Why Study Southern Italian Wine?
Scuola Di Vino
Not all beverages are created equal. Water is essential to life. Beer refreshes, relaxes. Coffee excites, motivates. Factory-produced soft drinks stimulate the body through refined sugars, reoriented the taste buds towards the pursuit of more sweetness. Tea made at a high level can reveal agricultural practices, worldview, even location (It’s not incidental that matcha comes from Japan, a culture that famously blurs the line between connoisseurship and fetishism in what it consumes).
And then there is wine.
It’s a liquid so precise in its flavours that a well-trained mouth can sense which plant surrendered its grapes to produce it, where that plant was located, in which country, region, village, who made it, how, whether he or she stored it in stainless steel, wood, concrete or simply put it into the bottle early, and even the year the those grapes lived their brief life.
It’s nothing short of remarkable.
Like art, literature, travel, it’s how much of the world seeks pleasure. I don’t mean to say in its refreshment, calories or even alcohol, but in appreciating the subtle differences inherent in the glass. Want to understand a specific place in Western civilization? Start with its wine: much can be learned. Does a culture seek subtle refinement? Bravado? Cultural legitimacy? All of this is contained in its wine, as sure as reading the plaques on its monuments.
But all of this is an argument in favour of getting to know wine in general. And all of the above is also true of Southern Italian wine, only more so. The South is where Italian wine started. It’s where it’s had the longest history, the most time for the proper grapes to find the proper sites. And the local food has grown up next to- and has been informed by- the local wine, longer than anywhere else in all of Italy.
However compelling this history, the modern is even more so.
Depending on how you view acts of government, laws were passed nationally in 1982 rendering it illegal to chapilitize Italian wine -with exceptions made in fortified and traditionally-made sparking wines, the practice known as ‘lo zuccheraggio’ in Italian. (Even today, wineries must report all table sugar that enters the winery, even the tiny little packets of cane sugar stirred into plastic cups in front of the espresso machine).
Those that see the world as painfully benevolent insist that the laws were passed to create a ready market for Southern Italian wine, which enjoys full ripeness, year after year. And that these southern producers could then sell their high alcohol wines to Northern Italian wineries, who often lack the body due to elevation and the more northerly climes, to round out their biological shortcomings. Put another way, many, many northern Italian wines would be thin, weak and pathetic if their producers didn’t ‘cut’ them with Southern Italian wine, right in the winery. Not only is this widely done, it’s perfectly legal.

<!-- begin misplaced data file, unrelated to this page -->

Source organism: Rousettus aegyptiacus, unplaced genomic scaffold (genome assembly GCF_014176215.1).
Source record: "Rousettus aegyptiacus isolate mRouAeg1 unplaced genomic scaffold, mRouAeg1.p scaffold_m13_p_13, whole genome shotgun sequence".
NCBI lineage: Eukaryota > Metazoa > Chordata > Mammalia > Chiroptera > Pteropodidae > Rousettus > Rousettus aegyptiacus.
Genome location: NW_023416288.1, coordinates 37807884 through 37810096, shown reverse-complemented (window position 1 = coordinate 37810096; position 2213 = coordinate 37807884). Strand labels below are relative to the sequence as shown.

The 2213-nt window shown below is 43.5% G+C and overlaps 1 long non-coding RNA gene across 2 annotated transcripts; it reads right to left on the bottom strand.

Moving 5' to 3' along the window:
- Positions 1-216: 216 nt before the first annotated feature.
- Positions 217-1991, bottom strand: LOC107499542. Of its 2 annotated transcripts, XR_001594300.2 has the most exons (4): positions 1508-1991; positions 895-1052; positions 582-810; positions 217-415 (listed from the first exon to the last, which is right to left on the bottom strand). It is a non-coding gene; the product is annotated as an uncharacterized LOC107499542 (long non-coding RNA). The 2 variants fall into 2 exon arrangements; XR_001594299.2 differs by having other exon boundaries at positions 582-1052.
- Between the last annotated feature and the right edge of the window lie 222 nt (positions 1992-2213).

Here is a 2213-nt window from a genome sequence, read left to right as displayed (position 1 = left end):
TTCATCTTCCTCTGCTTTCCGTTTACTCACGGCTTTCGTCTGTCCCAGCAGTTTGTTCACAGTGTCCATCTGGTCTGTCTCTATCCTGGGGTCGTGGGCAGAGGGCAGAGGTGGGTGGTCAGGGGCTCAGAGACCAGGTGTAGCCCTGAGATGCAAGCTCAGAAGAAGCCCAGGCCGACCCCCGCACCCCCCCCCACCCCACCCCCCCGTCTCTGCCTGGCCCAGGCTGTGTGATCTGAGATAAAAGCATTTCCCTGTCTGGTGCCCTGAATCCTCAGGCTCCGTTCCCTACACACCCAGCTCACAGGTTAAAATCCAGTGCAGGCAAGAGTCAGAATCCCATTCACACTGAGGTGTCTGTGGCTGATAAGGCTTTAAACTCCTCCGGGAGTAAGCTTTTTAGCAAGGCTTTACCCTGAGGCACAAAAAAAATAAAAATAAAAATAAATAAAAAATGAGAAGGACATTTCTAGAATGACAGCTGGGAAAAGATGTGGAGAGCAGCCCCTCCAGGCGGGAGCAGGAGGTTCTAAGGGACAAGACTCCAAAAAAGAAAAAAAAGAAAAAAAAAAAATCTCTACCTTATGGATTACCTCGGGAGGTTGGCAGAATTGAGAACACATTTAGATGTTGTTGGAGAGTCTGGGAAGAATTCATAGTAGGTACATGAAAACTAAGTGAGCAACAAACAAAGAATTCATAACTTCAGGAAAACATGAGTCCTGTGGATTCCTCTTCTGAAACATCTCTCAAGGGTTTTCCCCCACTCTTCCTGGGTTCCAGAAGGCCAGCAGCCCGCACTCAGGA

Others, myself included, would see the law as the modern version of sharecropping, where the underpaid southern agrarian worker sells off his product to Northerners, who inevitably earn a great deal more on the transaction.
Why is this compelling to you? Because in the last ten years, this is changing faster than any of us thought possible. In most parts of the south, the abandonement of the ‘cutting wine’ market and the adoption of modern technique is happening within a handful of years.
The results can be stunning.
Take nerello mascalese, a finicky diva of a red grape grown on the active volcano of Etna on the island of Sicily. As you go up the volcano, the grapes ripen later and later into the year. The fact that the soil is the product of millions of years of lava flow means that every patch is composed of slightly different minerals. Combine, finicky red grape (think ‘pinot noir’) with ripening rings that dictate weeks or even months of different harvest dates, coupled with the strikingly archaeologically-different soils, plot after plot, it makes for one of the most intriguing wines in the world.
Or take Calabria’s gaglioppo, again a late to ripen grape that thrives for months without rain, making the wine that used to legally round out Barolo and Barbaresco. Modern producers are now ‘over’-macerating the pulp with the skins, making rough and mouth-searing wines, that when given years in the bottle to mellow, are unlike any other wine on earth. They are mysterious, haunting, like fruits ripening right under your nose, the way colours change in a prism.
Or take Basilicata’s Aglianico, grown on the spent volcano of Vulture, a stunningly beautiful mountain that looks like God bred the Mediterranean with the mountains of Switzerland. Giant, brooding, dark and almost menacing in the glass, it’s one of the world’s great varietals, perfect for your next high-end steak. Or to lay down for your children’s wedding and graduations.
Or the salty whites of the west coast of Sicily, where the wind and almost African sun have dehydrated sea water for so long that the soil itself is salty, producing whites that make your mouth gush with saliva, first sip. They’re refreshing, immediate and go with seafood in ways that few other wines do.
And why have you never heard of these grapes? Why have you only thought of Southern Italian as bargain Tuesday night wines?
I don’t know, but it’s my life’s work to change this. And it’s why I created our wine programme. It’s why I bicycle the entire south of Italy each year, tasting and tasting and tasting.
I’d love to pour these wines for you, to show you this part of the world is so very special.